Anderson & Hill [35, p. 143] detail how conceptualization skills bridge self-awareness, empathy, and the guiding function of theory. Conceptualization skills do not only refer to the case level, but also to session and sentence level. These skills can be seen as involving “cognitive processes whereby the therapist uses an organizing scheme (i.e. theory) to understand the client’s problems or dynamics” [35, p. 142]. Theoretical models provide therapists with an observational distance that allow them to move from acting on first impulse, to consider different possibilities and respond therapeutically. To be responsive, therapists need to build a good understanding of what is happening and what will be therapeutic in this situation, integrating several sources of information [4].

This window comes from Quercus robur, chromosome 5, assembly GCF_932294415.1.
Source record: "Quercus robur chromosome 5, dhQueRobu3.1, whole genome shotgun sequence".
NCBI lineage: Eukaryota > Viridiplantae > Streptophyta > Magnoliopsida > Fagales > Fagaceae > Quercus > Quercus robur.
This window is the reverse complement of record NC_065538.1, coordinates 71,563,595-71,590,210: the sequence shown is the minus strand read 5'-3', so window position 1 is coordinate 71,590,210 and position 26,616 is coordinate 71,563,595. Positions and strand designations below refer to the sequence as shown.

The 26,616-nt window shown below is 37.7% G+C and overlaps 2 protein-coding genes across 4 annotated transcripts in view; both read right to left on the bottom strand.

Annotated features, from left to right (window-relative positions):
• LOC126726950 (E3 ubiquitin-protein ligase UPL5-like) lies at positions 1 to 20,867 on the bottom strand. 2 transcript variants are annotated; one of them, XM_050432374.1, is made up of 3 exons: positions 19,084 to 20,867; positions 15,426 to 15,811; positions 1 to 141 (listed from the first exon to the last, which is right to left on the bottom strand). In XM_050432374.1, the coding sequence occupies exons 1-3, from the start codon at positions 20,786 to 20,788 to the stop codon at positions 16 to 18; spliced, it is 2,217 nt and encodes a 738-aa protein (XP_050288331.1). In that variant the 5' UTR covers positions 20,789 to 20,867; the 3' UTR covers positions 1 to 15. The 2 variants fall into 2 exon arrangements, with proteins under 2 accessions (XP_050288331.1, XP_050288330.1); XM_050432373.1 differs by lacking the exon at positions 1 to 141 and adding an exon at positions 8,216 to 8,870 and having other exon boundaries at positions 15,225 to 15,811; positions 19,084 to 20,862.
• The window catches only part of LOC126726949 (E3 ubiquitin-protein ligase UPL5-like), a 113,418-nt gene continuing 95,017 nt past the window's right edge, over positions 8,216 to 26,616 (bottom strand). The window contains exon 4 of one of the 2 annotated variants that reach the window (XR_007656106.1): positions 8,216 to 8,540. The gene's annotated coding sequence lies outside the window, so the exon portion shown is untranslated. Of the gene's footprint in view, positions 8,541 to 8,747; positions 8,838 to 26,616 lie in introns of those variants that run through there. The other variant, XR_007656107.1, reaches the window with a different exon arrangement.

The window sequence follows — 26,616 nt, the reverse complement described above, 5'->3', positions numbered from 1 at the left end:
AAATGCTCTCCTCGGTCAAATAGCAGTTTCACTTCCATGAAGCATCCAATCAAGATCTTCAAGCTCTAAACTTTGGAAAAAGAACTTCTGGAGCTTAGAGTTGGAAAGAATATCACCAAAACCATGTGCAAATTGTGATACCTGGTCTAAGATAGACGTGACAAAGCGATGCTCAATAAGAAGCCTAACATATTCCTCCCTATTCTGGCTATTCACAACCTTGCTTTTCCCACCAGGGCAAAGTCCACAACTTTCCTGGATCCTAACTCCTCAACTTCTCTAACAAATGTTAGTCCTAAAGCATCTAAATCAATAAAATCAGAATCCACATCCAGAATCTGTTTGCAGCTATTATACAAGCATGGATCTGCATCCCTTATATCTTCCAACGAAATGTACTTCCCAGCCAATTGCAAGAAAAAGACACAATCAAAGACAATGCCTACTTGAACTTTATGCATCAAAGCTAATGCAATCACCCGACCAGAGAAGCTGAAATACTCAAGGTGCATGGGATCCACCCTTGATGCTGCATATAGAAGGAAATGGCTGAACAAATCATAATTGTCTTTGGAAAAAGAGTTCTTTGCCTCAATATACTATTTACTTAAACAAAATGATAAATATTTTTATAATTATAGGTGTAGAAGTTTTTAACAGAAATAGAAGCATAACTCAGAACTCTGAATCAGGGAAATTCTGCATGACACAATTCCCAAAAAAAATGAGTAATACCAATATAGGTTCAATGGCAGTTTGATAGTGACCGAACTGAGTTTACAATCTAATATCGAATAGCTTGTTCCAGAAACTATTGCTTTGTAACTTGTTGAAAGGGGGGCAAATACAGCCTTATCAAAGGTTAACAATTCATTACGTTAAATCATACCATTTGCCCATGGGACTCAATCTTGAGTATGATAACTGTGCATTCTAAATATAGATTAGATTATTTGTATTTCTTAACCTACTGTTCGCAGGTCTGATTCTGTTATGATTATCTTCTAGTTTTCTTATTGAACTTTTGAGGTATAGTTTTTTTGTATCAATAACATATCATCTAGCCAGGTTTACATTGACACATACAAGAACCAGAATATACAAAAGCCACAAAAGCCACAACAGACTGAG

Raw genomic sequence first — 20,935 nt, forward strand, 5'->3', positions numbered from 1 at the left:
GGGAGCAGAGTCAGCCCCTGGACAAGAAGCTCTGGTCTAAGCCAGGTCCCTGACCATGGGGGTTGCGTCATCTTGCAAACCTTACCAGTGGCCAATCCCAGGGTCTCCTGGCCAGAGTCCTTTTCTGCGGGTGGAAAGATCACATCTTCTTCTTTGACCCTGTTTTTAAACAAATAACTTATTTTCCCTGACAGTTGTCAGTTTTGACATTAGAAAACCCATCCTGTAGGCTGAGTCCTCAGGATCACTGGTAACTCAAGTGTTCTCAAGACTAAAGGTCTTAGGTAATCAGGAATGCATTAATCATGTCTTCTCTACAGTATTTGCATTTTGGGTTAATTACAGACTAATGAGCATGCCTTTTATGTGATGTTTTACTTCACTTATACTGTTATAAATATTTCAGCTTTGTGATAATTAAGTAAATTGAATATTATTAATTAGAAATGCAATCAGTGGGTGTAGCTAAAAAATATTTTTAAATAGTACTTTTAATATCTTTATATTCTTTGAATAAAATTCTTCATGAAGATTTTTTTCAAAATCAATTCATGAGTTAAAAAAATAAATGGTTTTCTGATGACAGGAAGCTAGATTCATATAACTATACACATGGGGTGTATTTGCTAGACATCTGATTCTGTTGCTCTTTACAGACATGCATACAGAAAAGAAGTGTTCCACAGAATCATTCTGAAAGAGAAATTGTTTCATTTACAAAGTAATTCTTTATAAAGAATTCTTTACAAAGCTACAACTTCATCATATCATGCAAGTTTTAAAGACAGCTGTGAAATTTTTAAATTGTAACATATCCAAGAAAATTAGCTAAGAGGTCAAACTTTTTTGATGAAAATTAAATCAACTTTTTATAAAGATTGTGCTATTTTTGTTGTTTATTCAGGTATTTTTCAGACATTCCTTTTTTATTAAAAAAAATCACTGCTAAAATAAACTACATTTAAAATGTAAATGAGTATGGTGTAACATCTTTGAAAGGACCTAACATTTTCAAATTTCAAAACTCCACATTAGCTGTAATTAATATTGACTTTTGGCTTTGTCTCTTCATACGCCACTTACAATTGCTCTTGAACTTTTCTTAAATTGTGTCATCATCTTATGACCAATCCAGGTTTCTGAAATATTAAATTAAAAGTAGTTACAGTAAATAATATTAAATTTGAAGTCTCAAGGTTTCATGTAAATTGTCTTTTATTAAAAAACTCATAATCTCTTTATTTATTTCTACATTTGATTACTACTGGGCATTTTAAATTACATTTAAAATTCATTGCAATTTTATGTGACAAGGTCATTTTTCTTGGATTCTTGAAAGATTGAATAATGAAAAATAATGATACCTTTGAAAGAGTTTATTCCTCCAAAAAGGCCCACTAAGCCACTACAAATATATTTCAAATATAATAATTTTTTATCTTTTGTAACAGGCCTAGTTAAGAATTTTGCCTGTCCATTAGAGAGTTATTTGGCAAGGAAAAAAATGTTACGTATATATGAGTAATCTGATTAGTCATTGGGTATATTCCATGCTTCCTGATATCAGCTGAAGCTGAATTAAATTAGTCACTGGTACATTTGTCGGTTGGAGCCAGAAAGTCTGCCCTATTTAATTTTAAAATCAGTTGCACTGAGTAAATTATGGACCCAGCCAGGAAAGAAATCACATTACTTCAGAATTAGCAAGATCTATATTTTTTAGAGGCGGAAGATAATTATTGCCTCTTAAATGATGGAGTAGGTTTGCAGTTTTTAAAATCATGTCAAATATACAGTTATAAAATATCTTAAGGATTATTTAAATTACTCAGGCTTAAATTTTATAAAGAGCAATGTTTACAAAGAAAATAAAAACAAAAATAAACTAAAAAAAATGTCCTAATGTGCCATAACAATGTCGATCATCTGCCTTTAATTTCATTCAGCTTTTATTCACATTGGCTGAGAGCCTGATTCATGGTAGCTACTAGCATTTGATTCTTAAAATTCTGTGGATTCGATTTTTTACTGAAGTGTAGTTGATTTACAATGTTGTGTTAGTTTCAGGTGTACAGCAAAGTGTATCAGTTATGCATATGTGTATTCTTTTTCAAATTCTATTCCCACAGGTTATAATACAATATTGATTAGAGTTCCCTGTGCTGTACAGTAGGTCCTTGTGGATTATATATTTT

Using videos of difficult clinical situations (i.e., video library), and have students track their own inner experiences as they watch [i.e., clinical mindfulness; 22, p. 126] might be one path to strengthen students’ capacity for moment-to-moment presence and self-awareness. In addition, clinical supervision will provide unique opportunities to integrate understanding by linking students’ experiences from therapy to theoretical perspectives. Video-based clinical supervision of difficult moments with actual clients will also offer opportunities to build therapist responsiveness by allowing students to discover their own moment-to-moment reactions, tendencies, and biases, and to integrate this with theoretical knowledge and conceptualization skills. In addition, personal therapy will be an important resource for strengthening self-knowledge and self-awareness, thus facilitating therapist responsiveness.

Implication 2: building capacity for responsiveness through personalizing training